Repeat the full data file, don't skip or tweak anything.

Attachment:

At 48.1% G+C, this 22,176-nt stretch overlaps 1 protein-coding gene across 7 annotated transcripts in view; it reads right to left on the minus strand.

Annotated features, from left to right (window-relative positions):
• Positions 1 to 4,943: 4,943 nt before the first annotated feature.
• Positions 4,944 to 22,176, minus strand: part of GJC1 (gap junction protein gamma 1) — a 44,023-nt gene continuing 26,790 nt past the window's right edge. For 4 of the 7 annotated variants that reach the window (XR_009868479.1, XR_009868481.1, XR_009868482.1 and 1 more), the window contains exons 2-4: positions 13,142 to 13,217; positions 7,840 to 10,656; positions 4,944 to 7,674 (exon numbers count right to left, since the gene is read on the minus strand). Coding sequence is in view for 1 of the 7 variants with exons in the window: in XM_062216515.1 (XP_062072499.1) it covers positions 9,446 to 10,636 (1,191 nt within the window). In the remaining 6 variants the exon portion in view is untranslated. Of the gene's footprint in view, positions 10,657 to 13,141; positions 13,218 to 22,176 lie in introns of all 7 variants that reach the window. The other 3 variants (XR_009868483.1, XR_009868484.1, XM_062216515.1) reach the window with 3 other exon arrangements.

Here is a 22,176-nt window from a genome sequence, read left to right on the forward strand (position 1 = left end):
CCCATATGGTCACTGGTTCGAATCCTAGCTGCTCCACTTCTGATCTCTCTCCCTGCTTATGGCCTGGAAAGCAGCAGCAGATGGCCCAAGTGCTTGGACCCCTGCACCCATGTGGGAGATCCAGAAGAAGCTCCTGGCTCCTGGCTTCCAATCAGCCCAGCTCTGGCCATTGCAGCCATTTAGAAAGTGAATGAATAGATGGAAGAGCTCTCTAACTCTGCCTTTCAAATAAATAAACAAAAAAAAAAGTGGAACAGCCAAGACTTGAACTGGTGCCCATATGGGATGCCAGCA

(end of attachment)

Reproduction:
At 48.1% G+C, this 22,176-nt stretch overlaps 1 protein-coding gene across 7 annotated transcripts in view; it reads right to left on the minus strand.

Annotated features, from left to right (window-relative positions):
• Positions 1 to 4,943: 4,943 nt before the first annotated feature.
• Positions 4,944 to 22,176, minus strand: part of GJC1 (gap junction protein gamma 1) — a 44,023-nt gene continuing 26,790 nt past the window's right edge. For 4 of the 7 annotated variants that reach the window (XR_009868479.1, XR_009868481.1, XR_009868482.1 and 1 more), the window contains exons 2-4: positions 13,142 to 13,217; positions 7,840 to 10,656; positions 4,944 to 7,674 (exon numbers count right to left, since the gene is read on the minus strand). Coding sequence is in view for 1 of the 7 variants with exons in the window: in XM_062216515.1 (XP_062072499.1) it covers positions 9,446 to 10,636 (1,191 nt within the window). In the remaining 6 variants the exon portion in view is untranslated. Of the gene's footprint in view, positions 10,657 to 13,141; positions 13,218 to 22,176 lie in introns of all 7 variants that reach the window. The other 3 variants (XR_009868483.1, XR_009868484.1, XM_062216515.1) reach the window with 3 other exon arrangements.

Here is a 22,176-nt window from a genome sequence, read left to right on the forward strand (position 1 = left end):
CCCATATGGTCACTGGTTCGAATCCTAGCTGCTCCACTTCTGATCTCTCTCCCTGCTTATGGCCTGGAAAGCAGCAGCAGATGGCCCAAGTGCTTGGACCCCTGCACCCATGTGGGAGATCCAGAAGAAGCTCCTGGCTCCTGGCTTCCAATCAGCCCAGCTCTGGCCATTGCAGCCATTTAGAAAGTGAATGAATAGATGGAAGAGCTCTCTAACTCTGCCTTTCAAATAAATAAACAAAAAAAAAAGTGGAACAGCCAAGACTTGAACTGGTGCCCATATGGGATGCCAGCA